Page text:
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Compounding non-sterile products

December 6, 2019
Providing guidance for quality and safety.

In March of 2018, the National Association of Pharmacy Regulatory Authorities (NAPRA) approved Model Standards for Pharmacy Compounding of Non-Sterile Preparations. The standards were developed to address a need for more oversight over the quality and safety of products being prepared in non-sterile environments, and to ensure consistency in standards across all Canadian jurisdictions.

According to NAPRA, the aim of the standards is “to provide pharmacists and pharmacy technicians who compound non-sterile preparations with the standards necessary to evaluate their practice, develop service-related procedures, and implement appropriate quality controls for both patients and compounding personnel, with a view to guaranteeing the overall quality and safety of non-sterile preparations.”

Working from the model standards and after consultation with regulated members, the Alberta College of Pharmacy (ACP) adapted and approved the non-sterile compounding standards and guidelines for pharmacy practice in Alberta.

ACP deputy registrar Jeff Whissell helped lead the development of the new standards and guidelines, and he believes they are essential to ensure both patient safety and the safety of personnel involved in compounding non-sterile preparations.

“The genesis was really recognizing that pharmacists needed a greater level of support,” explained Jeff. “They were asking questions, and the public’s expectations for drug safety are extremely high.”

The public is becoming more aware of quality and safety issues in pharmacy practice.

In March of 2016 in Ontario, a young boy died after his mother gave him his normal dose of medication for a sleeping disorder.

A coroner’s report found that instead of his usual tryptophan (compounded into liquid form), he was given a liquid compound that contained baclofen, mixed to the same concentration (three times the lethal dose for an adult). Ontario’s Office of the Chief Coroner concluded that a compounding pharmacy had made a mistake and substituted baclofen for tryptophan.

“As horrible a situation this has been for us as a family, the person that made the mistake that mixed my son’s medication also went through a horrible experience,” said the boy’s mother.

This example demonstrates the risks associated with compounding and the value to all pharmacies in having a quality assurance program and documented policies and procedures for non-sterile compounding. Both are included in the second priority of the non-sterile compounding standards.

The first priority to achieve compliance with the standards is to assess the risks and gaps that exist for each non-sterile compound prepared in the pharmacy. Pharmacy team members must examine the types of preparations being compounded and determine the level of risk involved for the patients and team members performing the tasks.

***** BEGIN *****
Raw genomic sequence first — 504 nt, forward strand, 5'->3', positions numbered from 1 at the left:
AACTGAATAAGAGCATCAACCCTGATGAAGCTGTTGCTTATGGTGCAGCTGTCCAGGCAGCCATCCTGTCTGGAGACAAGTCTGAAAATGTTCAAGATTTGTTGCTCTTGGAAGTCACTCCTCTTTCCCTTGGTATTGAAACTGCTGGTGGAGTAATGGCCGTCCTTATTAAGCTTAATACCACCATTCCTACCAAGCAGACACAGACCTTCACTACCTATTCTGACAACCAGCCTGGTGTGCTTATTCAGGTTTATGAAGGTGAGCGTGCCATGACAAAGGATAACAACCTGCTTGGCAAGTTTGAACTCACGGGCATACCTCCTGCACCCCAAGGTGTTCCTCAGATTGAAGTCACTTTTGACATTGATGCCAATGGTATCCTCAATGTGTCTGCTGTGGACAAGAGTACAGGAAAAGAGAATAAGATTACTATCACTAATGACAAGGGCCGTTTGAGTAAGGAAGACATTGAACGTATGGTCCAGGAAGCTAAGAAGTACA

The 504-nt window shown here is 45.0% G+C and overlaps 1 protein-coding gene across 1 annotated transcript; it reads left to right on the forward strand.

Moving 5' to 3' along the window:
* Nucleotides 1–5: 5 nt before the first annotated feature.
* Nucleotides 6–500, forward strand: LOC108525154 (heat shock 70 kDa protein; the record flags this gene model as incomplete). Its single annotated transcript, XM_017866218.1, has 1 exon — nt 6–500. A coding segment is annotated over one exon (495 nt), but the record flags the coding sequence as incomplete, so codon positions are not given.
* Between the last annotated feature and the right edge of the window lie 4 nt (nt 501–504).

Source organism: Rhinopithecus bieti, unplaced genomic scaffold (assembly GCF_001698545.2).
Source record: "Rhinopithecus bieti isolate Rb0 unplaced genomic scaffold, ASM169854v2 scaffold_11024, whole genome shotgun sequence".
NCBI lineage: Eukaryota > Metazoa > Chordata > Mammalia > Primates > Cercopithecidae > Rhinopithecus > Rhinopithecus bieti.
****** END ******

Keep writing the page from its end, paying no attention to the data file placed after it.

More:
How risk assessments are conducted is an important part of the ACP’s standards. If there is uncertainty about the level of risk for a specific compound (Level A, B, or C), the higher standard must be adhered to. Risk uncertainty can occur when evaluating the frequency or the quantity of the compounds being prepared. 

For instance, if a pharmacy is assessing what facilities and equipment are required for a specific compound and the team is uncertain about the level of risk involved (whether it is Level A, B, or C), the team must defer to the higher standard for the facilities and equipment needed for that compound.

Along with a quality assurance program, any changes in compounding, cleaning, and personnel training must be addressed for priority two.

Priority three involves facilities and equipment, including any renovations that may be necessary.

Effective immediately, the ACP non-sterile compounding standards apply to new pharmacies in Alberta. Existing pharmacies have time to comply via the phased implementation plan. All pharmacies performing non-sterile compounding must achieve the first two priorities mentioned above by January 1, 2020. The third priority must be met by July 1, 2020. ACP pharmacy practice consultants will be visiting pharmacies across Alberta to ensure compliance and provide support where needed.

“Colleges across Canada are putting rules in place based on the NAPRA model,” said Jeff. “These standards will ensure that Alberta is at the forefront of safe and effective compounding.”

ACP’s non-sterile compounding standards provide pharmacy teams the ability to make decisions about their non-sterile compounding—how it is applied in one setting might not be the same in another setting. Remember, the non-sterile compounding standards should not be read and/or applied in isolation—they should go hand-in-hand with the existing Standards of Practice for Pharmacists and Pharmacy Technicians and the Standards for the Operation of Licensed Pharmacies.

For the complete standards, guidelines, and other supporting materials including Getting Started, Compounding Essentials, and FAQs, visit the non-sterile compounding page on the ACP website.